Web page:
Tornado Alley definition shifting to cover North Mississippi
Published 10:39 am Wednesday, April 27, 2022
On average, 1,200 tornadoes hit the United States each year, according to the Storm Prediction Center (SPC), and while twisters can happen at any time and in any state, the prevailing wisdom has held that most of the large twisters occur in Tornado Alley, an expansive area within the central U.S. designated by meteorologists in the mid-20th century. That definition may be changing.
The term Tornado Alley was coined in 1952 when two meteorologists studied severe weather in parts of Texas and Oklahoma. The research paper, titled “Tornado Alley,” was published by two U.S. Air Force meteorologists — Major Ernest J. Fawbush and Captain Robert C. Miller, who created the first tornado forecast in 1948.
Since then, the term has stuck around as a way to describe the area that encompasses parts of Texas, Oklahoma, Kansas, Nebraska and South Dakota, where it was believed tornadoes are the most frequent.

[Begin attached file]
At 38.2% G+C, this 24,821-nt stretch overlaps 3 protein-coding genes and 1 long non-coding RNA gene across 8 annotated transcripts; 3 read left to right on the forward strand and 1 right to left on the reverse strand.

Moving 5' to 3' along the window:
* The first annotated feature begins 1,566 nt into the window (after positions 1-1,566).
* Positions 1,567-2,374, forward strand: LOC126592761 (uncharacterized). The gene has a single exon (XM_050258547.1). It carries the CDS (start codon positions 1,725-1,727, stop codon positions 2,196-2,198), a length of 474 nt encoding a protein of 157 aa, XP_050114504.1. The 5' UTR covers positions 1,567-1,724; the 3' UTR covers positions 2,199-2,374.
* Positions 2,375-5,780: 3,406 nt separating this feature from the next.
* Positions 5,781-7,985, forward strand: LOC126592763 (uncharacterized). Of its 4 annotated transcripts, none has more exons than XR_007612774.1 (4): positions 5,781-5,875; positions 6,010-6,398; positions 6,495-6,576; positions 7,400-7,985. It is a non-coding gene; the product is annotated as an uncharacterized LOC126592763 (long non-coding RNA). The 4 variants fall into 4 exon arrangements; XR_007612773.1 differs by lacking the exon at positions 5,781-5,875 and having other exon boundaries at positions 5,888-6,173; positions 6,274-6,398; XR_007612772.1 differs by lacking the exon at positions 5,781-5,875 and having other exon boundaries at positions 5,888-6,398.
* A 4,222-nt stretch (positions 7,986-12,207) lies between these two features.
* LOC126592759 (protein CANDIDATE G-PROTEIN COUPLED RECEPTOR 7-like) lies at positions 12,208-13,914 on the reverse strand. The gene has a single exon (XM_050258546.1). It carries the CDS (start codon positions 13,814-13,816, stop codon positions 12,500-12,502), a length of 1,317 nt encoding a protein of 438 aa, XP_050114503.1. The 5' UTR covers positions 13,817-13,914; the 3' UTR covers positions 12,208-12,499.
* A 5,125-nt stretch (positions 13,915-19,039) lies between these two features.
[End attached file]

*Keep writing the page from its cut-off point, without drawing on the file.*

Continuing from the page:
With powerful tornadoes decimating areas in the Midwest and the southeastern U.S. over the past 20 years, there now may be a reason to believe that Tornado Alley has shifted east.
“When you look at the trends in where tornadoes have occurred in recent years, it’s very clear that there have been more tornadoes farther south and farther east away from what people have typically known as the Tornado Alley across the Plains,” AccuWeather Chief Meteorologist Jonathan Porter explained.